- Thompson seedless bunches have started forming on raisin vineyards in the heart of California raisin country, Fresno County. Bloom should begin about May 1, seven to 10 days earlier than last year.
New growth of the Fiesta, Selma Pete and Thompson seedless vines in Fresno County, Calif., has extended 12 to 24 inches. This follows a week-early bud break in February.
“The shoots have pushed out pretty uniformly,” says Steve Spate, Raisin Bargaining Association grower representative. “They’re still in a real growth spurt and shooting up. “The weather this spring has been good for growth.”
Unfortunately, it has also been a dry year and many growers who normally start irrigating in May began watering their vines in late March or early April. Not surprising, irrigation districts have announced reductions in delivers of surface water. The U.S. Bureau of Reclamation allocations for Friant Division Class I water users were decreased from 55 percent to 50 percent in mid-April with Class 2 water remaining at zero percent due to dry conditions in the state. The Friant Division’s 152-mile Friant-Kern Canal serves 22 member districts in Fresno, Tulare and Kern counties.
Pumping groundwater to make up the difference will add to growers’ production costs this year.
Bunches have started forming. With continued favorable weather, bloom should begin about May 1. That would be about seven to 10 days earlier than last year.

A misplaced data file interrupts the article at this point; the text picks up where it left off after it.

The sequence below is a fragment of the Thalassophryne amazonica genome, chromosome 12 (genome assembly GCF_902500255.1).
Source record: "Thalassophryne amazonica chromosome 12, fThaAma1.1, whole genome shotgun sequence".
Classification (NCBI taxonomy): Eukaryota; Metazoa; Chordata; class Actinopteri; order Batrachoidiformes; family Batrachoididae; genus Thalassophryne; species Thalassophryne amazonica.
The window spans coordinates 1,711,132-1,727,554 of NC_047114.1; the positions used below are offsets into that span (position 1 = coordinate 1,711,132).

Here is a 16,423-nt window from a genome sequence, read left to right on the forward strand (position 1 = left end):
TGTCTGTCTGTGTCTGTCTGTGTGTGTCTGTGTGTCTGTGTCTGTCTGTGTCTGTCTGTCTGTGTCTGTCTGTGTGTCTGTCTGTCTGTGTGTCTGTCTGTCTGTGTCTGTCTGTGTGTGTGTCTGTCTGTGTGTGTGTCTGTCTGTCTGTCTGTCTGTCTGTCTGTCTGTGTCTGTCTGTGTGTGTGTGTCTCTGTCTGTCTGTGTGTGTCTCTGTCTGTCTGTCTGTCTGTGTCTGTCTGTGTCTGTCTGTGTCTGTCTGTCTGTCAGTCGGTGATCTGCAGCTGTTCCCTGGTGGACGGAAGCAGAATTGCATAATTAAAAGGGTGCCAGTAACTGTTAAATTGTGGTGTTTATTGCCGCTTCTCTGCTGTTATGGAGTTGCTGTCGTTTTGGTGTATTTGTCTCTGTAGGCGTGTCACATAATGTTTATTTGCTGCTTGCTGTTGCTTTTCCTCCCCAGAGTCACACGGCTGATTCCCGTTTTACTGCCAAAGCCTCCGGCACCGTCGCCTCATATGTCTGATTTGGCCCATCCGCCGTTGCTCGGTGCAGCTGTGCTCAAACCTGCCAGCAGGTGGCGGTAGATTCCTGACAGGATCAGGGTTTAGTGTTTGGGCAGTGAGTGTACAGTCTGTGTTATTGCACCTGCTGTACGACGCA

High winds in mid-March snapped off some of these new shoots and will rob growers of some bunches, Spate notes. However, it’s still too early to speculate about the size of this year’s crop.
“We have a good head start, but we’ve got a long way to go,” he says. Usually, the grapes are ready for harvest by the last week of August or the first few days of September. At times, though, some growers may not begin putting grapes on drying trays until Sept. 20, the deadline for insuring the crop against rain damage.
With the dry conditions, powdery mildew hasn’t posed much of a threat to this year’s crop, yet. However, that hasn’t stopped growers from taking preventive action by treating their vineyards with liquid or dry sulfur and fungicides.
“You don’t want to try to fix a powdery mildew problem,” Spate says. “It’s much more effective and faster to stay ahead of any problems before they get out hand.”
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